The author goes on to say, “since they again crucify to themselves the Son of God and put Him to open shame.” Note the little word “and.” These people had once put the Son of God to open shame by valuing other things of the world more than Him. Then they professed faith in Christ and conversion. If they fell away after that, they would be doing the same thing they had done originally, by showing that they valued the rituals and laws of Judaism more than Jesus Christ.

Hebrews 6:7-8 – Notice again that vs. 7 begins with the word “for.” That tells us that he is going to explain what he meant in verses 4-6. Here he gives a little parable of two different kinds of fields. Both of these fields received abundant rains. However, only one field brought forth useful vegetation, while the other brought forth only worthless thorns and thistles. The first kind of field receives a blessing from God, while the latter is close to being cursed and ends up being burned. The author is explaining the person in vs. 4-6 who received the abundant rains of hearing the Word of God, and seeing the works of the Spirit. However, if he did not produce fruit in his life his end would be that of being “cursed” and “burned” (Mt.25:41). This brings us to the final piece of context which we need to examine.

Hebrews 6:9-12 – The author says in vs. 9, “But, beloved, we are convinced of better things concerning you, and things that accompany salvation, though we are speaking in this way.” The author believed that his readers were the fruitful and blessed field, not the barren and cursed field. Notice how he puts it – “we are convinced of better things concerning you, and things that accompany salvation.” Now, what are the “better things” he’s referring to? Fruitfulness and persevering faith! And, notice that these are the things that “accompany salvation.” When an individual receives salvation, he will produce fruit, and he will persevere to the end, which is exactly what Hebrews 3:14; 10:14; 13:20-21 and Jer. 32:40 all teach.

So, to sum up, I believe that Hebrews 6:4-6 is a strong, sobering, warning for any professing Christian who seems to remain in a spiritually immature condition, rather than pressing on to maturity, bearing the fruit of the Spirit, and persevering in faith to the end. To any professing Christian who has heard the Word of God continually, and seen the powers of the Holy Spirit, and then falls away, it is impossible to renew them again to repentance. Why? Because they have already received all the light they can receive, and then they have turned their backs on it, and deserted Christ to go back from where they came. They have proven that the things of the world are more valuable to them than Jesus. Thus, repentance becomes impossible for them. [ The author seems to outline an unpardonable sin of falling away which seems to contradict the teaching of the Prodigal Son  Luke 15:11-31 ]

I hope this blog is more than an exercise in Biblical Hermeneutics for you. I hope it gives us all a needed and sobering reminder that true saving faith always results in a transformed life, and that we “must show the same diligence so as to realize the full assurance of hope until the end (Heb.6:11).” None of us want to hear those terrifying words out of the mouth of our Lord, “I never knew you; depart from Me, you who practice lawlessness”!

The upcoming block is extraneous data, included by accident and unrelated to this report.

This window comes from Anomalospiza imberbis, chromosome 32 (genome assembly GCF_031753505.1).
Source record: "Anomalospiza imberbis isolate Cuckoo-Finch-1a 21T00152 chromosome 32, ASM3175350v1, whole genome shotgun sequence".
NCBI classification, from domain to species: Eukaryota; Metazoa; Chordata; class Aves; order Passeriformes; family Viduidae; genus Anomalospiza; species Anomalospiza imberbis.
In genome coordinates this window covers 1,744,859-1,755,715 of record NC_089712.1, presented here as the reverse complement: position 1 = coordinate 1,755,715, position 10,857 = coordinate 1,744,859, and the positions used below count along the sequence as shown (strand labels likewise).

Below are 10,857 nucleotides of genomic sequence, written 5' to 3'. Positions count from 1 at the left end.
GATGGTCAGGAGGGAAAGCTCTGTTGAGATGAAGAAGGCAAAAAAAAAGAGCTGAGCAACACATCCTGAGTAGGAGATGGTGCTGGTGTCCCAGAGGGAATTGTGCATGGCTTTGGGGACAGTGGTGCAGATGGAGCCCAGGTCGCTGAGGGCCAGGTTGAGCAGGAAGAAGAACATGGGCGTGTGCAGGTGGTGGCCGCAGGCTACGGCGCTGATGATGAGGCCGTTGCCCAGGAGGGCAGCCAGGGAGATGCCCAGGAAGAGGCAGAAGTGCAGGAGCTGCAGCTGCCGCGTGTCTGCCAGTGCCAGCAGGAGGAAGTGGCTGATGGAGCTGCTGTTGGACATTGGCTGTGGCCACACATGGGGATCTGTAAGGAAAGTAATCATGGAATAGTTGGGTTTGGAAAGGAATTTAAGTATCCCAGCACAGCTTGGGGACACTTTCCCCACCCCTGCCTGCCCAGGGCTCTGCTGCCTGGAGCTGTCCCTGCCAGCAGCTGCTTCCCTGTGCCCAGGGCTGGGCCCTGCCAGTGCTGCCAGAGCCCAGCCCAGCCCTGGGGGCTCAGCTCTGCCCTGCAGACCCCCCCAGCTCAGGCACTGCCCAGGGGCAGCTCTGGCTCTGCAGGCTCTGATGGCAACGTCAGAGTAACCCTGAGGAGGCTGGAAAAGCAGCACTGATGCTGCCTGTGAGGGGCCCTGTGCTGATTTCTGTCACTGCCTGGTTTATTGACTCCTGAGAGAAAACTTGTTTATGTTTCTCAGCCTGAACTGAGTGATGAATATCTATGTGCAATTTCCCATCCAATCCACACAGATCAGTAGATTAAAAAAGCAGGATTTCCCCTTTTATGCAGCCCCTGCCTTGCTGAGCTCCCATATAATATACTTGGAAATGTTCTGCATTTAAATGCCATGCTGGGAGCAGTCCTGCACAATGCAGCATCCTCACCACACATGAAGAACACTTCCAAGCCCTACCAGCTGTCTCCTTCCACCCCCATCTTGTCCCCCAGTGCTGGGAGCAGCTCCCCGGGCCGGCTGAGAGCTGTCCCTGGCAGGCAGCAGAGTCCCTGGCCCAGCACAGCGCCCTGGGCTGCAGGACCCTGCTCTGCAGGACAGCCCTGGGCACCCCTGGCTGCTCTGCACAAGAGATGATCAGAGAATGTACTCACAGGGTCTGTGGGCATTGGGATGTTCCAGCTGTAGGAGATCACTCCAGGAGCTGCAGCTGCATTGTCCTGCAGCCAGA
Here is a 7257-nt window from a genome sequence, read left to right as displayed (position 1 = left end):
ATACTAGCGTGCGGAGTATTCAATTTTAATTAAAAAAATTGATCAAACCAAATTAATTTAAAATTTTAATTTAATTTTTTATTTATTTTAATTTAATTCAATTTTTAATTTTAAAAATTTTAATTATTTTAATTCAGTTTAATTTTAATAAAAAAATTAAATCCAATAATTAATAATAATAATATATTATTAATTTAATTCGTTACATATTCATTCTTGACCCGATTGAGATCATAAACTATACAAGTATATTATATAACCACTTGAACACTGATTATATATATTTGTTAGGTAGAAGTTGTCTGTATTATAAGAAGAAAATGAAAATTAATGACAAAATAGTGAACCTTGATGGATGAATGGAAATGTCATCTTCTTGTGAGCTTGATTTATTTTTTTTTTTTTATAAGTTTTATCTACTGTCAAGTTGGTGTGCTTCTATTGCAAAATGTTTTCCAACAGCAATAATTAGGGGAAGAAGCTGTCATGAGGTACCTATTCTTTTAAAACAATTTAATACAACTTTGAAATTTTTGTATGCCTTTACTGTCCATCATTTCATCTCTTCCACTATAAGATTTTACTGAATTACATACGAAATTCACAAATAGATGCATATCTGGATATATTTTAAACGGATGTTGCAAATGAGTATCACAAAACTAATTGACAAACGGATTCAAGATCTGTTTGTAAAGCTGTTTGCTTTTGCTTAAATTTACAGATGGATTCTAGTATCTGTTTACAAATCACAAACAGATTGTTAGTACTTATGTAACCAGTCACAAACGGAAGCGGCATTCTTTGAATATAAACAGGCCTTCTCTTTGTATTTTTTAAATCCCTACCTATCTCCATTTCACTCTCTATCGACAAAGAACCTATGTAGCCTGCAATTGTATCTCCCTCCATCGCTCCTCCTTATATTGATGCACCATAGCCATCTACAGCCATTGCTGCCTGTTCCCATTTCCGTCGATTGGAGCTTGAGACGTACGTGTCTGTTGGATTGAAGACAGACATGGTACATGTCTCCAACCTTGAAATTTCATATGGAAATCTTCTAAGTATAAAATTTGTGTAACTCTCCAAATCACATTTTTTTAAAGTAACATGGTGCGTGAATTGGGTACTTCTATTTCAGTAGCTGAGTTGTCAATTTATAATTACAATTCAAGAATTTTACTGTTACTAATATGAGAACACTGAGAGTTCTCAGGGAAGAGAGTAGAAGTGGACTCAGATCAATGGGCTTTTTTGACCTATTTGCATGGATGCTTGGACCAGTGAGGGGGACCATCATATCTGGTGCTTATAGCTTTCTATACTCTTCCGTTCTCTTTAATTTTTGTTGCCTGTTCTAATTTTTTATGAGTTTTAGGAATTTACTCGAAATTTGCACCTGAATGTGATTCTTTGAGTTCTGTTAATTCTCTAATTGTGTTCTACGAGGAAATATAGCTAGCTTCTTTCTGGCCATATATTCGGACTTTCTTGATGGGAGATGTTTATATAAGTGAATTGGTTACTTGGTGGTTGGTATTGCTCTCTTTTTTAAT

Original here

VIDEO Supreme Court Lands Major First Amendment Case – Fired High School Coach Isn’t Giving Up After Prayer Termination – The Myth of Separation of Church and State

By Ben Dutka| July 21, 2021

The Constitution has never been a hotter topic in America. And as battles continue to rage over the rights of citizens, the highest court in the land might end up getting another historic case.

This one involves the all-important First Amendment as well as freedom of religion, and a high school football coach who isn’t about to stop fighting for his rights.

That’s why he’s pledged to take his case all the way to the Supreme Court.

It’s not uncommon to see coaches and players praying. They’ll often pray before games, for example, and players frequently praise God after good performances.

However, Coach Joe Kennedy found that he wasn’t allowed to conduct prayer sessions on the field with his players.

Back in 2015, the Bremerton School District told him he had to stop and when he didn’t, they suspended him. But even when Kennedy returned, he continued the practice — then he was fired.

School authorities claimed he was violating the religious freedom of students. And even though Kennedy tried to fight the case in the U.S. Court Of Appeals for the Ninth Circuit, it was dismissed.

So now, he’s taking the next step. From Fox News:

A former high school football coach challenging a ban on post-game prayers vowed to take his case to the Supreme Court after losing his latest court appeal Monday.

Joe Kennedy and his legal team have alleged the former coach’s first amendment rights were violated by the Bremerton School District in Washington state after he was issued an order to end his prayer sessions while on the field with players.

First Liberty Institute Chief Legal Officer Jeff Mateer said they “are confident the Supreme Court of the United States will right this wrong.”

The situation started with Coach Kennedy offering up silent prayers on the field, and the school argues he was never reprimanded for this.

But when other students started praying with the coach, the school had a problem. They argue that it was a violation of religious freedom, as they said in a statement:

The Ninth Circuit made the right call: The Bremerton School District was correct to protect the religious freedom of its students and their families.

The Constitution requires public schools to provide an inclusive and welcoming environment for all students…that includes ensuring that student-athletes don’t feel compelled to pray or participate in religious activities to secure their place on a team.